Big life decisions, like applying for a new job, having kids, or starting your own company require a more sophisticated decision making process. These decisions require research, weighing the costs and benefits, and perhaps even consulting with loved ones or other professionals. Sometimes, we can easily acquire these resources to quickly identify the best choice for our lives. However, when the stakes feel too high or when the options feel too vast, we can fall into the trap of indecision.
High Stakes Decision-Making
We’ve all experienced the gut-wrenching feeling that wells in our stomach when we need to make a high stakes decision. Perhaps you realize that your company’s website needs a major overhaul. Years ago, you built the website from scratch using a basic template, and it’s just barely getting you by. You begin to search for freelancers and write out plans for the website’s vision.
This time around, you want the website to be perfect. However, with each day you don’t move toward website improvement, you’re sitting with a website that potential customers are either questioning or flat-out ignoring. When the stakes are high, it’s easy to tell ourselves that the time we spend gathering resources is justified in pursuit of perfection. As a result, nothing changes.
Paradox of Choice
Another phenomenon that often appears in moments of indecision is the Paradox of Choice. In a basic sense, the Paradox of Choice occurs when we are presented with too many decisions or decisions that feel overwhelming. For example, we may search for a freelancer only to realize that there are hundreds of options, all with five-star reviews. How can you possible choose when there are so many to choose from? This feeling of overwhelm results in an inability to make any decision at all. Instead, we decide not to choose. You delay the process yet another day, and yet another day your website sits stagnant.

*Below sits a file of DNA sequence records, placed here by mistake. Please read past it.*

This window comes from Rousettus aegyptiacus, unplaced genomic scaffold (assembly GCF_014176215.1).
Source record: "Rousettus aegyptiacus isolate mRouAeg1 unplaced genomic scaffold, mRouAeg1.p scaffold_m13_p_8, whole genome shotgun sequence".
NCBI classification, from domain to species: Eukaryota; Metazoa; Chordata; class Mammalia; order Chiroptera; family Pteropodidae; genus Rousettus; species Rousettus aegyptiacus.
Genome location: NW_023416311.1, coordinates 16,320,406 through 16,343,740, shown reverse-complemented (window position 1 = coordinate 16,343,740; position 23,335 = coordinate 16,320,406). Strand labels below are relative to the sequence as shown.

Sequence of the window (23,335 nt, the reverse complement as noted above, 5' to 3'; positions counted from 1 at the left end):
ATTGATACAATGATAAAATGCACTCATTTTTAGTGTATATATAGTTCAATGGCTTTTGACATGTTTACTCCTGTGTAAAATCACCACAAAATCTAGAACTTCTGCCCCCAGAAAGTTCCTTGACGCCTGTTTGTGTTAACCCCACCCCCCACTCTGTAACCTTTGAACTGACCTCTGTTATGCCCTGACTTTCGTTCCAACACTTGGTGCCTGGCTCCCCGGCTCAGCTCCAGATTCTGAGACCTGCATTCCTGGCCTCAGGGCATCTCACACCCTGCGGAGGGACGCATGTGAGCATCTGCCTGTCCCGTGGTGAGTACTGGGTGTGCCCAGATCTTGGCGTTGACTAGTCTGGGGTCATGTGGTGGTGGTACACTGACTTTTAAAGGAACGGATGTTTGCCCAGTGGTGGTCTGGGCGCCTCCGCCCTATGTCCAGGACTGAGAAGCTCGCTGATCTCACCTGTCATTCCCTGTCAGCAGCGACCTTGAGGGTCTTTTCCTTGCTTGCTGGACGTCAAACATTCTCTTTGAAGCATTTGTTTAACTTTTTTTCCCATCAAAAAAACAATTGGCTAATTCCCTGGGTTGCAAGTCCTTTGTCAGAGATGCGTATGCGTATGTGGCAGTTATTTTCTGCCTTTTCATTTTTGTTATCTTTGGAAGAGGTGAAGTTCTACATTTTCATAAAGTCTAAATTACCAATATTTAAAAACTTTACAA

Change is often difficult and intimidating. It’s mentally taxing, which makes it easy to get stuck in the perpetual process of weighing options and obsessing over small details. Ultimatley, however, it often results in no decisions at all.
This is because the current state feels safer and more reliable. As the saying goes, better the devil you know than the devil you don’t. We know the pros and cons of our website. We know how to pull in customers in spite of it, so what really is the hurry? Why not wait to ensure we find the perfect solution? This is a trap. At the end of the day, the worst decision you can make for yourself and your company is to remain indecisive.
Choice is a funny thing. When we are facing a high-stakes decision or too many options, we often tell ourselves and others that we simply haven’t decided yet. But that’s not true. Every day we don’t decide to move forward is a day we decide to remain the same, to stay stagnant. Because choosing not to choose is a decision all the same.
What resources can you leverage to work toward meaningful change in your life today?